Wolbachia pipientis is a bacterium that lives inside the cells of ~50% of insects. Transmitted from mother to offspring, the bacterium spreads through insect populations by improving the reproductive success of females. Wolbachia also prevents viruses from replicating inside insects. Together, these characteristics have made Wolbachia attractive to biocontrol researchers – dreaming of using Wolbachia to stop mosquitoes from transmitting viruses to humans.
Aedes aegypti is a mosquito that transmits several dangerous viruses to humans including dengue, Zika, chikungunya and yellow fever. Often called the cockroach of mosquitoes, it thrives in urban environments. This mosquito species is naturally free of Wolbachia, however, and so the bacterium first had to be transferred from another insect before it could be used for disease control in the mosquito.
Multiple research teams are releasing Wolbachia in the tropics where transmission of mosquito-borne viruses is most common. Early evidence from these field-trials shows that Wolbachia is able to reduce the local incidence of dengue fever in humans. One concern with the long-term efficacy of Wolbachia is whether the mosquito or virus will evolve resistance to the agent. Because we do not understand the mechanism by which Wolbachia ‘blocks’ virus replication it is difficult to predict if, when, or how resistance might arise in the mosquito.
Here, we performed an evolution experiment in real-time in the laboratory. Specifically, we artificially selected for Wolbachia-infected mosquitoes that exhibited either better or worse dengue virus blocking. We then asked which of these mosquitoes grew the fastest. Any differences might tell us how quickly resistance could evolve and in what direction. We also examined the location of any genetic variation in the mosquito and Wolbachia genomes that gave rise to changes in virus blocking ability. Knowing the key genes could shine a light on how Wolbachia was limiting viral replication.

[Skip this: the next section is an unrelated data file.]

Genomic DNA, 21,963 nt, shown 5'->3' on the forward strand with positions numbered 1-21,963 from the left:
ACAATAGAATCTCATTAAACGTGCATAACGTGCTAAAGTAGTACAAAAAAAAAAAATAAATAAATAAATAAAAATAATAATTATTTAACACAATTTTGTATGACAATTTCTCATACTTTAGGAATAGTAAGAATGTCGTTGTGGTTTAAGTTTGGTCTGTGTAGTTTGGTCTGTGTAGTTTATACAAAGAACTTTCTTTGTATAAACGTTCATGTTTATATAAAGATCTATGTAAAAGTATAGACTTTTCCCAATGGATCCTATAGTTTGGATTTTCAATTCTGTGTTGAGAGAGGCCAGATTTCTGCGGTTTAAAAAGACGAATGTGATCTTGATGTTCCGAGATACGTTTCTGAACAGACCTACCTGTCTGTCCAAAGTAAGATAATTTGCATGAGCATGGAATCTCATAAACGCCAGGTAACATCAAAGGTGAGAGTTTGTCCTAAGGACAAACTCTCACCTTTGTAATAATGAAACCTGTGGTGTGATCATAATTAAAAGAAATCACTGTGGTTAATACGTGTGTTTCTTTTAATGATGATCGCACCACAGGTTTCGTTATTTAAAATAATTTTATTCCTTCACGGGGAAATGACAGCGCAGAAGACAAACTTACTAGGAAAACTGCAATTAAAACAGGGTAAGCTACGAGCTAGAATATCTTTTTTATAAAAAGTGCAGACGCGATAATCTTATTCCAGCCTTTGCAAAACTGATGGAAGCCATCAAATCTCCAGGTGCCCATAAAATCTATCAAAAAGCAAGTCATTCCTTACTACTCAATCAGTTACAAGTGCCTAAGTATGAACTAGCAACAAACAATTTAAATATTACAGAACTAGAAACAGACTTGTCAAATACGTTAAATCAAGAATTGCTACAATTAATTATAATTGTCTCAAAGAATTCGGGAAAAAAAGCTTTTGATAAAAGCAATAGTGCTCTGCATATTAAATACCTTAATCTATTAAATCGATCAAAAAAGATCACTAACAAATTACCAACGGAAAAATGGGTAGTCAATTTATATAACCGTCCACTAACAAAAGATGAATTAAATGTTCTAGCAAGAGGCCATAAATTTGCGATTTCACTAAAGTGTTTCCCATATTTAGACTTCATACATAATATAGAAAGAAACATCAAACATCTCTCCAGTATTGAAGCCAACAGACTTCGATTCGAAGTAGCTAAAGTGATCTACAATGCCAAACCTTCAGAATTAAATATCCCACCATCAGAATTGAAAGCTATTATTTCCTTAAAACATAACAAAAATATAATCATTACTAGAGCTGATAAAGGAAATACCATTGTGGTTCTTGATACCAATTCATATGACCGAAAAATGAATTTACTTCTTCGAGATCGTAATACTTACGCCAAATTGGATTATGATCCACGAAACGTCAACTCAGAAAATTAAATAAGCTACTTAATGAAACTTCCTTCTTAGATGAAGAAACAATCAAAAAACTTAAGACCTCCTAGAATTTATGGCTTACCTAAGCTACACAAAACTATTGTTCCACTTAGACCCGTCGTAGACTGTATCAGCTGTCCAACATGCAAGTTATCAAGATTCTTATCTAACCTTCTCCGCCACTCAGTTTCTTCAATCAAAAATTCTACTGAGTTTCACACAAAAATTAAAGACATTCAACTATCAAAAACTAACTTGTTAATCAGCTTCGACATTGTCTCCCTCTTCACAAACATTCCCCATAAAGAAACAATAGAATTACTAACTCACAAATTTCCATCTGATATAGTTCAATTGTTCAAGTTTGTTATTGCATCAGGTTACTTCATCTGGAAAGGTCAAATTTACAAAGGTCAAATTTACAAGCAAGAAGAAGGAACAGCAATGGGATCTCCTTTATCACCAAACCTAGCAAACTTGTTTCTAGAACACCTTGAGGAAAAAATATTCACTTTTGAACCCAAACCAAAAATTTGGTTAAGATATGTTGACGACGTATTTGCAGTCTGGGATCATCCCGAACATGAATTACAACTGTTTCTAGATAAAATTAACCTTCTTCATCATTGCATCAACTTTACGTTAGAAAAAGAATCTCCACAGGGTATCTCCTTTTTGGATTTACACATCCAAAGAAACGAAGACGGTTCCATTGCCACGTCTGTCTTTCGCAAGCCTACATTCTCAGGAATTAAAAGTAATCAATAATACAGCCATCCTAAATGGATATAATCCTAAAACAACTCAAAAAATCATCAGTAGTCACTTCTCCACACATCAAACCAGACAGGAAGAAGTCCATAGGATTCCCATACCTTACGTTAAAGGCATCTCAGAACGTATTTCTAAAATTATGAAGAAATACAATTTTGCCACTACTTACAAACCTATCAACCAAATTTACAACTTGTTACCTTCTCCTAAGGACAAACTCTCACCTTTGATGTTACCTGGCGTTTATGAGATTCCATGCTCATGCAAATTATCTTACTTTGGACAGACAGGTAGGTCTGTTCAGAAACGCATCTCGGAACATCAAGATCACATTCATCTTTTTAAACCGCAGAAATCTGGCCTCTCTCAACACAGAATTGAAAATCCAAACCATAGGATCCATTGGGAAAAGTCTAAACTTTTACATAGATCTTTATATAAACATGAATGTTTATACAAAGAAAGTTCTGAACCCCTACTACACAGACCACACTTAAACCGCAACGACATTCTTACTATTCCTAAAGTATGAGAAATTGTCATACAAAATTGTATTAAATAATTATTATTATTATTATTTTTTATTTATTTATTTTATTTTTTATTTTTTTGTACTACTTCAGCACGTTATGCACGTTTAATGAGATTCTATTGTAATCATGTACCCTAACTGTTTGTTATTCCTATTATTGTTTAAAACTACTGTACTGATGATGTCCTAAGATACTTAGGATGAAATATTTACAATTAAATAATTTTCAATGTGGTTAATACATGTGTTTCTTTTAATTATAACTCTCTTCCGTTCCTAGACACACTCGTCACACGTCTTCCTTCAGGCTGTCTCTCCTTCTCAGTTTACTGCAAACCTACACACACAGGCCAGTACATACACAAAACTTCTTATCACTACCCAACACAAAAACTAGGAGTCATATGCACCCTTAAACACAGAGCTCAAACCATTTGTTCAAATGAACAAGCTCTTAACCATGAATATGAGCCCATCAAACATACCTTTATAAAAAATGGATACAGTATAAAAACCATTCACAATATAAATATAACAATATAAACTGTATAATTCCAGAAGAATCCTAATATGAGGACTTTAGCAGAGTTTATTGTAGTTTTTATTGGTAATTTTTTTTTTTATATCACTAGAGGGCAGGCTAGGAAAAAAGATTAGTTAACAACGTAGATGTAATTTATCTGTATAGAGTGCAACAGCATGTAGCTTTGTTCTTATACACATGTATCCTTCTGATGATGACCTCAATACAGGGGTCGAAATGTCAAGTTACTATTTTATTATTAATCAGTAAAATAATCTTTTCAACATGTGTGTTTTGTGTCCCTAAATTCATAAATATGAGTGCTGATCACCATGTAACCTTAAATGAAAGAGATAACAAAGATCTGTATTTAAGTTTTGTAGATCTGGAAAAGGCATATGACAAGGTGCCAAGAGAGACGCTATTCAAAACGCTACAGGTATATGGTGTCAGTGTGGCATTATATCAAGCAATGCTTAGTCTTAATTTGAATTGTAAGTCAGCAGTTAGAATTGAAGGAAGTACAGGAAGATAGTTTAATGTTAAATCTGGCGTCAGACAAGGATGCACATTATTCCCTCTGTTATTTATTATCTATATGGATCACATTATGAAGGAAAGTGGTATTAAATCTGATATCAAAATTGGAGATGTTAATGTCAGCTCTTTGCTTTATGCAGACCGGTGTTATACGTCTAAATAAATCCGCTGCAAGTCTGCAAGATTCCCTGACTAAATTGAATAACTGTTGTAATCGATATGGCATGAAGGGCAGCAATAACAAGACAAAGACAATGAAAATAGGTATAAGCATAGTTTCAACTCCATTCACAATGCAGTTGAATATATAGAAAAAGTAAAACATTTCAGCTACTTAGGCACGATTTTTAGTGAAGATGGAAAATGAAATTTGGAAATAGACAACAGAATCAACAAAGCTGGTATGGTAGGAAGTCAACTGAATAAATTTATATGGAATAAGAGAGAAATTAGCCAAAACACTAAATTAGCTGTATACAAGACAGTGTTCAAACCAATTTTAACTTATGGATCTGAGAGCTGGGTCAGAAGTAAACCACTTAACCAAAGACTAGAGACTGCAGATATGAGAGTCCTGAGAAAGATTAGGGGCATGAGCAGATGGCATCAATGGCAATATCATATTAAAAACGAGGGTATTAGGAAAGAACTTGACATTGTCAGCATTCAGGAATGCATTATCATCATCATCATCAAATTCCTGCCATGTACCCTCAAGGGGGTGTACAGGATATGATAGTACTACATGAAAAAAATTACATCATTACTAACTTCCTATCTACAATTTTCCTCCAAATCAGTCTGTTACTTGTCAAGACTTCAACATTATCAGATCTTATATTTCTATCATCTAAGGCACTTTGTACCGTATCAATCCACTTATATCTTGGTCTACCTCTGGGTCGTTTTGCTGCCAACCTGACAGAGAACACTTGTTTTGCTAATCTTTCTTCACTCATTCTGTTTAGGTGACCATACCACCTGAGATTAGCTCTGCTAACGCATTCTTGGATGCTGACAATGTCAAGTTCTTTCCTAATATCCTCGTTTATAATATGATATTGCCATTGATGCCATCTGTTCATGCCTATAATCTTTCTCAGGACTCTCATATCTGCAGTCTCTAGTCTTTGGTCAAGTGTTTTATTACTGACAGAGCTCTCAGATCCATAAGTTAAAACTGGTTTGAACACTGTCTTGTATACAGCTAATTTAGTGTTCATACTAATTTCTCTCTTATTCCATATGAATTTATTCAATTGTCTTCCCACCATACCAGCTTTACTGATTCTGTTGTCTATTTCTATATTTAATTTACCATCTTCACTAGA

We found that blocking responded to selection, meaning that there was genetic variation for this trait. We then discovered that the mosquitoes with better viral blocking also had a faster growth rate- a trait that would benefit the spread of strong blockers. Consistent with this, we found that strong blocking was already common in our unevolved population and therefore difficult to improve upon. Despite this, we still found plenty of genetic variation in the population for evolving poor blockers. The’ glass is half-full’ interpretation is that this association between mosquito growth rate and blocking should avoid the loss of blocking in the wild. The ‘glass is half-empty’ interpretation is that it was easy to lose blocking in the laboratory, and that in the field where environmental conditions are different and more complex this could also occur.
We also showed that Wolbachia may limit viral replication through cell adhesion in the mosquito, potentially limiting the viruses’ ability to enter and move between mosquito cells. These represent key stages of the virus lifecycle, as the virus makes its way from the point of blood meal ingestion in the mosquito gut to its saliva, which is injected into a human on a subsequent bite.
Poster image design by Marli O'Neill